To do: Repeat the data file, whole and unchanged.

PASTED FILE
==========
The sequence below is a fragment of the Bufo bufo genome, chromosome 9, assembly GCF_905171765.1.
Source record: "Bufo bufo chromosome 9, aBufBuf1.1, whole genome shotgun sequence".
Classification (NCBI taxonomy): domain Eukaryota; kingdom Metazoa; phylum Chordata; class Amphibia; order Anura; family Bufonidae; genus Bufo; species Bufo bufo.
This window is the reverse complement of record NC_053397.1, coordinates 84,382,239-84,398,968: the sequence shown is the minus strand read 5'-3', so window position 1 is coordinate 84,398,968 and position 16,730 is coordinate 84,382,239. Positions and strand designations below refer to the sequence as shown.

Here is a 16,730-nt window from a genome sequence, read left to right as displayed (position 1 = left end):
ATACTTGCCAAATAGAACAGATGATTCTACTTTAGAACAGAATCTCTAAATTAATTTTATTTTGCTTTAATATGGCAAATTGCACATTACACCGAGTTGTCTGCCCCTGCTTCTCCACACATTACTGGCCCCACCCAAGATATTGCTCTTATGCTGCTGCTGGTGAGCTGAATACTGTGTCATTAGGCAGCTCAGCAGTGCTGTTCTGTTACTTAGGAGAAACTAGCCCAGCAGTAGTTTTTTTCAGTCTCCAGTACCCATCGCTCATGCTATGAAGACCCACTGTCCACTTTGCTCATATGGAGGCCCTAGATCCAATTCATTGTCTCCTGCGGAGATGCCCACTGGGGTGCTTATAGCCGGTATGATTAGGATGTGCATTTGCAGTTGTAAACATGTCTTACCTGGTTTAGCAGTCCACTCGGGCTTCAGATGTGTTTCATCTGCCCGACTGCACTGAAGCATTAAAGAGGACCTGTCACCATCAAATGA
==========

The sequence below is a fragment of the Bufo bufo genome, chromosome 9, assembly GCF_905171765.1.
Source record: "Bufo bufo chromosome 9, aBufBuf1.1, whole genome shotgun sequence".
Classification (NCBI taxonomy): domain Eukaryota; kingdom Metazoa; phylum Chordata; class Amphibia; order Anura; family Bufonidae; genus Bufo; species Bufo bufo.
This window is the reverse complement of record NC_053397.1, coordinates 84,382,239-84,398,968: the sequence shown is the minus strand read 5'-3', so window position 1 is coordinate 84,398,968 and position 16,730 is coordinate 84,382,239. Positions and strand designations below refer to the sequence as shown.

Here is a 16,730-nt window from a genome sequence, read left to right as displayed (position 1 = left end):
ATACTTGCCAAATAGAACAGATGATTCTACTTTAGAACAGAATCTCTAAATTAATTTTATTTTGCTTTAATATGGCAAATTGCACATTACACCGAGTTGTCTGCCCCTGCTTCTCCACACATTACTGGCCCCACCCAAGATATTGCTCTTATGCTGCTGCTGGTGAGCTGAATACTGTGTCATTAGGCAGCTCAGCAGTGCTGTTCTGTTACTTAGGAGAAACTAGCCCAGCAGTAGTTTTTTTCAGTCTCCAGTACCCATCGCTCATGCTATGAAGACCCACTGTCCACTTTGCTCATATGGAGGCCCTAGATCCAATTCATTGTCTCCTGCGGAGATGCCCACTGGGGTGCTTATAGCCGGTATGATTAGGATGTGCATTTGCAGTTGTAAACATGTCTTACCTGGTTTAGCAGTCCACTCGGGCTTCAGATGTGTTTCATCTGCCCGACTGCACTGAAGCATTAAAGAGGACCTGTCACCATCAAATGA